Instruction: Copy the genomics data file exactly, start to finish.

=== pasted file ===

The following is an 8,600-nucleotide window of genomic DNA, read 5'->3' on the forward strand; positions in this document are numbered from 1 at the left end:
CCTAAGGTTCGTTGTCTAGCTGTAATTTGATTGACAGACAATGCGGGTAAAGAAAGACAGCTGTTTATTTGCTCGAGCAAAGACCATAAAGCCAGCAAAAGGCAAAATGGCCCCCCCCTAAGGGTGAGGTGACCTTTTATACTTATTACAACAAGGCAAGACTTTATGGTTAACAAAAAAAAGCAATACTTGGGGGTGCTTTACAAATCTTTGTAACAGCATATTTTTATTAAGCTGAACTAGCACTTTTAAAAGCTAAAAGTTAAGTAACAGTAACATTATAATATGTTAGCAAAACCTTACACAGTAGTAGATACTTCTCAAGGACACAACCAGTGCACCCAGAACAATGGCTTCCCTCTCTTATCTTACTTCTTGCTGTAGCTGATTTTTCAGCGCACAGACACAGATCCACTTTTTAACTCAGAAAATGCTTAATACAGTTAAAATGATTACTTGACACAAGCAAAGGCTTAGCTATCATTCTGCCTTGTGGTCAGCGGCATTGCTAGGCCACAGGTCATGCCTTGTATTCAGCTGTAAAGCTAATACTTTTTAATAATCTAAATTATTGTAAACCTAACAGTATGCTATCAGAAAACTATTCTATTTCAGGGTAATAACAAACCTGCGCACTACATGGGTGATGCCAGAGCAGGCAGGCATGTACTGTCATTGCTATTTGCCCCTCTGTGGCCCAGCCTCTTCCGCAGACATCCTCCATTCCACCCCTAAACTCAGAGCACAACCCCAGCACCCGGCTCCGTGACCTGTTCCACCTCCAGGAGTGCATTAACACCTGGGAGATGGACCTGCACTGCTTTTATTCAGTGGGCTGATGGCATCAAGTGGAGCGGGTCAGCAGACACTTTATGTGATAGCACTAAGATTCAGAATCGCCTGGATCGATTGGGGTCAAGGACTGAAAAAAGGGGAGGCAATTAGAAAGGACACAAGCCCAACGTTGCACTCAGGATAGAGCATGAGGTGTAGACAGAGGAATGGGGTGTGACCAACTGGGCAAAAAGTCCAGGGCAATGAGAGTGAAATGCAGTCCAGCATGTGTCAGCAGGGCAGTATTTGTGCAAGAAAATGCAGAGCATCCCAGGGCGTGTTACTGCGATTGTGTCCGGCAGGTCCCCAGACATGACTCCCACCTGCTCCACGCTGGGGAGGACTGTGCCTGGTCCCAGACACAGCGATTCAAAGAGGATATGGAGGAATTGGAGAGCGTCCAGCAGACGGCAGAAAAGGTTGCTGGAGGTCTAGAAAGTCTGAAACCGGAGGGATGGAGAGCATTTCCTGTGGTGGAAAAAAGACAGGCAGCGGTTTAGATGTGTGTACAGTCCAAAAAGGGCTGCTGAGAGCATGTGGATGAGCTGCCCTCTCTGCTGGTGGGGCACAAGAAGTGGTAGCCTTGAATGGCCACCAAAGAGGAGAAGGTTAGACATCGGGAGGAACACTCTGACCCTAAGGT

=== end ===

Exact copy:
The following is an 8,600-nucleotide window of genomic DNA, read 5'->3' on the forward strand; positions in this document are numbered from 1 at the left end:
CCTAAGGTTCGTTGTCTAGCTGTAATTTGATTGACAGACAATGCGGGTAAAGAAAGACAGCTGTTTATTTGCTCGAGCAAAGACCATAAAGCCAGCAAAAGGCAAAATGGCCCCCCCCTAAGGGTGAGGTGACCTTTTATACTTATTACAACAAGGCAAGACTTTATGGTTAACAAAAAAAAGCAATACTTGGGGGTGCTTTACAAATCTTTGTAACAGCATATTTTTATTAAGCTGAACTAGCACTTTTAAAAGCTAAAAGTTAAGTAACAGTAACATTATAATATGTTAGCAAAACCTTACACAGTAGTAGATACTTCTCAAGGACACAACCAGTGCACCCAGAACAATGGCTTCCCTCTCTTATCTTACTTCTTGCTGTAGCTGATTTTTCAGCGCACAGACACAGATCCACTTTTTAACTCAGAAAATGCTTAATACAGTTAAAATGATTACTTGACACAAGCAAAGGCTTAGCTATCATTCTGCCTTGTGGTCAGCGGCATTGCTAGGCCACAGGTCATGCCTTGTATTCAGCTGTAAAGCTAATACTTTTTAATAATCTAAATTATTGTAAACCTAACAGTATGCTATCAGAAAACTATTCTATTTCAGGGTAATAACAAACCTGCGCACTACATGGGTGATGCCAGAGCAGGCAGGCATGTACTGTCATTGCTATTTGCCCCTCTGTGGCCCAGCCTCTTCCGCAGACATCCTCCATTCCACCCCTAAACTCAGAGCACAACCCCAGCACCCGGCTCCGTGACCTGTTCCACCTCCAGGAGTGCATTAACACCTGGGAGATGGACCTGCACTGCTTTTATTCAGTGGGCTGATGGCATCAAGTGGAGCGGGTCAGCAGACACTTTATGTGATAGCACTAAGATTCAGAATCGCCTGGATCGATTGGGGTCAAGGACTGAAAAAAGGGGAGGCAATTAGAAAGGACACAAGCCCAACGTTGCACTCAGGATAGAGCATGAGGTGTAGACAGAGGAATGGGGTGTGACCAACTGGGCAAAAAGTCCAGGGCAATGAGAGTGAAATGCAGTCCAGCATGTGTCAGCAGGGCAGTATTTGTGCAAGAAAATGCAGAGCATCCCAGGGCGTGTTACTGCGATTGTGTCCGGCAGGTCCCCAGACATGACTCCCACCTGCTCCACGCTGGGGAGGACTGTGCCTGGTCCCAGACACAGCGATTCAAAGAGGATATGGAGGAATTGGAGAGCGTCCAGCAGACGGCAGAAAAGGTTGCTGGAGGTCTAGAAAGTCTGAAACCGGAGGGATGGAGAGCATTTCCTGTGGTGGAAAAAAGACAGGCAGCGGTTTAGATGTGTGTACAGTCCAAAAAGGGCTGCTGAGAGCATGTGGATGAGCTGCCCTCTCTGCTGGTGGGGCACAAGAAGTGGTAGCCTTGAATGGCCACCAAAGAGGAGAAGGTTAGACATCGGGAGGAACACTCTGACCCTAAGGT